The Judge's decision was capricious, based on no legitimate election law, and the suit itself was not based on any accusation of wrongdoing against Jack Ryan, but on the entirely irrelevant fact that a candidate for the Democrat Party's nomination, Blair Hull, had some bad things from his divorce records come to light during the Primary and one or two of Ryan's Republican opponents clamoured for the release of Ryan's divorce records as well.

The Tribune's lawsuit was purely a "fishing expedition," and sure enough, they hauled in something sufficiently embarrassing to make any Democrat a folk-hero to his Party, or to force any Republican to withdraw his candidacy in disgrace.

Most adults understand that a custody battle in a divorce proceeding is a very unsavory event, in which one spouse tries to make the other spouse out to be an utterly unfit parent, by claiming the most awful faults and misdeeds they can recall or fabricate, and with the assistance of counsel, framing these failings in the most sinister sounding terms. Taking the filings in a typical custody battle at face value, you would conclude that the man was Jack The Ripper, and the woman was Jezebel.

Consider then, that the worst possible thing that can be said against Jack Ryan (and mind you, Ryan disputed the charge then, and disputes it now) is that some years ago he brought his own wife to some so-called "sex clubs," and once asked her to have sex with him in that club (where it was accepted practice), while other people were present. When Ryan's wife refused, he did not force her against her will, did not smear her to the press, did not bite her lips and tell her to "put some ice on that;" besides which Ryan's wife -- who, by the way, did not want the divorce records made public either -- now says of him that he is a fine man.

While what Jack Ryan is said to have done is not, shall we say, "mainstream" behavior, how many of us would wish that the worst that could be said about us, by those who know us best, was no worse than that?

It is predictable now, that about the first of November the Chicago Tribune will run the obligatory high-toned plaintive editorial, decrying the lack of good candidates to choose from, because capable people are unwilling to run for Public Office. Now, why might that be?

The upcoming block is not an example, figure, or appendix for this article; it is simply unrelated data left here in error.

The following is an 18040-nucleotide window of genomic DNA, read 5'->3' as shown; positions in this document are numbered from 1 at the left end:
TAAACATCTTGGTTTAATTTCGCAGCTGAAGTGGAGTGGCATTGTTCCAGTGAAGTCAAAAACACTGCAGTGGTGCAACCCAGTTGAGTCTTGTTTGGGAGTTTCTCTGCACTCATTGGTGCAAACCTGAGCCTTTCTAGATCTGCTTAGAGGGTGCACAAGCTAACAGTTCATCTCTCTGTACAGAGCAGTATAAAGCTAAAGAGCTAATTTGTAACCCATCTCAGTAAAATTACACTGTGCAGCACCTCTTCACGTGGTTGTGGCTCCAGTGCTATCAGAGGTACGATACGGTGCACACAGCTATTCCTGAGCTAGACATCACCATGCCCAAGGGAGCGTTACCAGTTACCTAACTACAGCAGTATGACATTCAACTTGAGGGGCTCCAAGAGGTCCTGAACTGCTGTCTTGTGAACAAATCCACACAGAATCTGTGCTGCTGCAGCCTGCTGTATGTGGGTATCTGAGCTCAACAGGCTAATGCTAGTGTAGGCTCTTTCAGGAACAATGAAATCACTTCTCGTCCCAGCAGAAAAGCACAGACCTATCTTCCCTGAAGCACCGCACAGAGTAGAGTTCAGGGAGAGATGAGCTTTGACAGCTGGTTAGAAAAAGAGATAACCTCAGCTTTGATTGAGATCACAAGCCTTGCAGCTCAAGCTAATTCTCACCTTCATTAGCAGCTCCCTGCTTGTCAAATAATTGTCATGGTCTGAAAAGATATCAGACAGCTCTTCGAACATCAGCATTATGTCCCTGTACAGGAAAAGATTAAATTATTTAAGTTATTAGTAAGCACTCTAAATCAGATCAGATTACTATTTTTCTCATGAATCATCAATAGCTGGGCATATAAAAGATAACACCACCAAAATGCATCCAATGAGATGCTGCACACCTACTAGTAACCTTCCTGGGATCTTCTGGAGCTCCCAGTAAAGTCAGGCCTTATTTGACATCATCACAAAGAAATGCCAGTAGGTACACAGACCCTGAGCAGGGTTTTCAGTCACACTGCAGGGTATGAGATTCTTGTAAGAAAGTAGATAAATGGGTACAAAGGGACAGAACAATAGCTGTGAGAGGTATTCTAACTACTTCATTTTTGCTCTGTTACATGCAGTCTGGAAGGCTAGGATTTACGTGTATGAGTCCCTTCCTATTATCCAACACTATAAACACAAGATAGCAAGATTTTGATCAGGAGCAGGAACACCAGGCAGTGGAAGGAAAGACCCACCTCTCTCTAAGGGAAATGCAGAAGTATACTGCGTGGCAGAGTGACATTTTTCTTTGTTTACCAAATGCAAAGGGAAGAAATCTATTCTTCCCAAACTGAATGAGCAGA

Posted by larry_naselli at 9:15 AM CDT
Updated: Monday, June 28, 2004 4:59 PM CDT
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Tuesday, June 22, 2004
Mental Illness

As Clinton is in the news again, I'm hearing lots of Liberal Democrats complaining that Clinton was impeached for having sex with Monica Lewinsky. Liberals seem to be incapable of grasping the simple objective point that Bill Clinton was impeached for lying under oath in a federal court and obstructing justice, not for committing adultery. This reminded me that Liberalism is less of a political philosophy than it is a form of mental illness.

For instance, Liberals seem to have the same cognitive incapacity:
a. with the fact that President Bush has never drawn a connection between Iraq and 9/11
b. with numerous re-counts (including those conducted by Liberal newspapers) of the Florida votes
c. with the fact that our Constitution provides for the States to elect Presidents through the electoral college not the popular vote
d. with the fact that British Intelligence did tell us that Saddam attempted to purchase enriched uranium in Africa, just as President Bush said in his 2003 State of the Union Address
e. with the objectively verifiable fact that federal tax revenues increased dramatically following the Reagan tax cuts
f. with the fact that the Bush tax cuts can not possibly have caused increases in federal budget deficits, prior to their enactment

Well, you get the idea. This goes beyond ignorance, beyond stupidy, beyond myopia . . . what else can we conclude, besides that Liberalism causes brain damage.